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Old 09-18-2013, 05:31 AM   #1
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IMS settlement follow up

Has anyone who filed for the IMS settlement received any follow up info from either Porsche or the lawyers. I sent in my paperwork and documentation about 6 weeks ago and have not received even an acknowledgement that they received it. Guess it is too much trouble for them to communicate with the common folk.

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Old 09-18-2013, 05:37 AM   #2
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Has anyone who filed for the IMS settlement received any follow up info from either Porsche or the lawyers. I sent in my paperwork and documentation about 6 weeks ago and have not received even an acknowledgement that they received it. Guess it is too much trouble for them to communicate with the common folk.
I received a negative response from the IMS lawyers within 24 hours of sending it.At least they acknowledged me right away. My 2001 Box was outside the 10 year start of service but was in the Class so no past or future compensation. My ims though is still good. I can look up in my emails to see if there is a ph. no. Will get back to you.
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Old 09-18-2013, 05:42 AM   #3
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Has anyone who filed for the IMS settlement received any follow up info from either Porsche or the lawyers. I sent in my paperwork and documentation about 6 weeks ago and have not received even an acknowledgement that they received it. Guess it is too much trouble for them to communicate with the common folk.
I have sent you a pm....
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Old 09-18-2013, 06:24 AM   #4
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The settlement, as I understand it, is a 'proposed' settlement and not yet final. People have until October 15 IIRC to object to it or exclude themselves from it. Then court will then decide what to do after that. It may give final approval or do something else. So I'd be interested in what folks, who have submitted a claim already, have heard so far.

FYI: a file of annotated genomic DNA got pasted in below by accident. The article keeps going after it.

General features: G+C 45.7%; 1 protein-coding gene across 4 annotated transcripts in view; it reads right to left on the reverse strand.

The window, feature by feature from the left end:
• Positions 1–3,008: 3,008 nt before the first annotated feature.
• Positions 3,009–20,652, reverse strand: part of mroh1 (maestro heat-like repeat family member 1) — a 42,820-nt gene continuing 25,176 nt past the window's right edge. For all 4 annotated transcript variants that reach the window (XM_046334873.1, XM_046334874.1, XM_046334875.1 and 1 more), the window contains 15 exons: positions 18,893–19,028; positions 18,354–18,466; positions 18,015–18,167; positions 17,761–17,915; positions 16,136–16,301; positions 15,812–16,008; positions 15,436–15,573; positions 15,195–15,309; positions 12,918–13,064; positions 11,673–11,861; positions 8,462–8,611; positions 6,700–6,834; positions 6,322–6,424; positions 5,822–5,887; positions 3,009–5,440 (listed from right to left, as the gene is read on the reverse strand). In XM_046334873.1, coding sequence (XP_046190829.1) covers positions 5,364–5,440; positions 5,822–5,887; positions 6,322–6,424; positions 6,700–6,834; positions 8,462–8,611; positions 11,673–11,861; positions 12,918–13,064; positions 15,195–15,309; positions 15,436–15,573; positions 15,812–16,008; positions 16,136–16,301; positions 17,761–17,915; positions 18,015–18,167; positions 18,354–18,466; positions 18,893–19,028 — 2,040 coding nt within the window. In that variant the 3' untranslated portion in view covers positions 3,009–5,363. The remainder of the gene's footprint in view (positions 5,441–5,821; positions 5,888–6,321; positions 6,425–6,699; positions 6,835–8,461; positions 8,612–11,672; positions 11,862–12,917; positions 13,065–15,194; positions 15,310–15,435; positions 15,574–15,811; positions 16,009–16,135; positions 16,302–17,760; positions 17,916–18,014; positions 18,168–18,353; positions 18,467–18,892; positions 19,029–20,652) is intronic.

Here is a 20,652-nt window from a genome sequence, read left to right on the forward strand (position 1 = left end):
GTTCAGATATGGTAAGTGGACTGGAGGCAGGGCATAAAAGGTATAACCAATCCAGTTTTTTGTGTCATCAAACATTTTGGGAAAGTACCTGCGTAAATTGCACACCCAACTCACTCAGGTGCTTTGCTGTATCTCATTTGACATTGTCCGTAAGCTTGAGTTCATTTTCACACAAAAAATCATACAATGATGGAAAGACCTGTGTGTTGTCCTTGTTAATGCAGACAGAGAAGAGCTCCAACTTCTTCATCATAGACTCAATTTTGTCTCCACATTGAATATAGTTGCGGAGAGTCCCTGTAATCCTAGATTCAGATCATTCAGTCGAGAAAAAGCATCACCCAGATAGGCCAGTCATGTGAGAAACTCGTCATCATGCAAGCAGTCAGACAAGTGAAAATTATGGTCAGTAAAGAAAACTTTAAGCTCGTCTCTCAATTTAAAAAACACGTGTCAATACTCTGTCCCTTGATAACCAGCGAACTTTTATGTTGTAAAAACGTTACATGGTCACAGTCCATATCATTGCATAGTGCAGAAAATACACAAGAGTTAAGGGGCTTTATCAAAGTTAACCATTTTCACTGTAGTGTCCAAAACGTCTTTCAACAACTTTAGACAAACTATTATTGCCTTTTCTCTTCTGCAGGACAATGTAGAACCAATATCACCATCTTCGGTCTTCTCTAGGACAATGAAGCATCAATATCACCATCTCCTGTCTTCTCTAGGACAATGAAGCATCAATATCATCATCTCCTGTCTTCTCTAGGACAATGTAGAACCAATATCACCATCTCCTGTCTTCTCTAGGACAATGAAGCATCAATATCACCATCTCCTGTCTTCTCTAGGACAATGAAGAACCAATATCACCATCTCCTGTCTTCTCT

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Old 09-18-2013, 07:35 AM   #5
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I inquired about the ims failure lawsuit even though I was told that I was not eligible because my Box is a 2001(outside of the 10 years in service). I am not a lawyer nor will ever be but what about future ims fails of those Boxsters that will be within the ten years of being in service? The way I see it is that you have nothing to lose by "registering" with these lawyers. See the email address for the lawyers involved under search.
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Old 09-18-2013, 08:52 AM   #6
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Mine is over 10 years old as well and I'm planning to op-out of this settlement... Any benefit to include myself in this settlement (in case they change the settlement criteria)?
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Old 09-18-2013, 09:17 AM   #7
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Does anyone know what the IMS failure rate is for this 01 -05 Boxster/911 series?
From 2001 to 2005, Porsche sold 39,633 Boxsters and a whopping 51,375 Porsche 911 models (including rarer and unattached-to-this-suit GT2s, GT3s and Turbos).

Be good to know some stats as to % of failures and if its high mileage cars with lots of wear and tear vs. the luck of the draw bearing can go at any point scenario?

This sounds like the Toyota acceleration scare a few years ago, turned out to be more hype with a few incidents than the majority of the cars.

To me, the facts are everything and BS is worthless. Why isn't there a recall on this by the NHTSA.

http://www.autoweek.com/article/20130918/CARNEWS/130919830?utm_source=DailyDrive20130918&utm_medium=enewsletter&utm_term=article2&utm_content=20130918-Porsche-whiffs-on-customer-care&utm_campaign=awdailydrive

Last edited by soucorp; 09-18-2013 at 09:26 AM.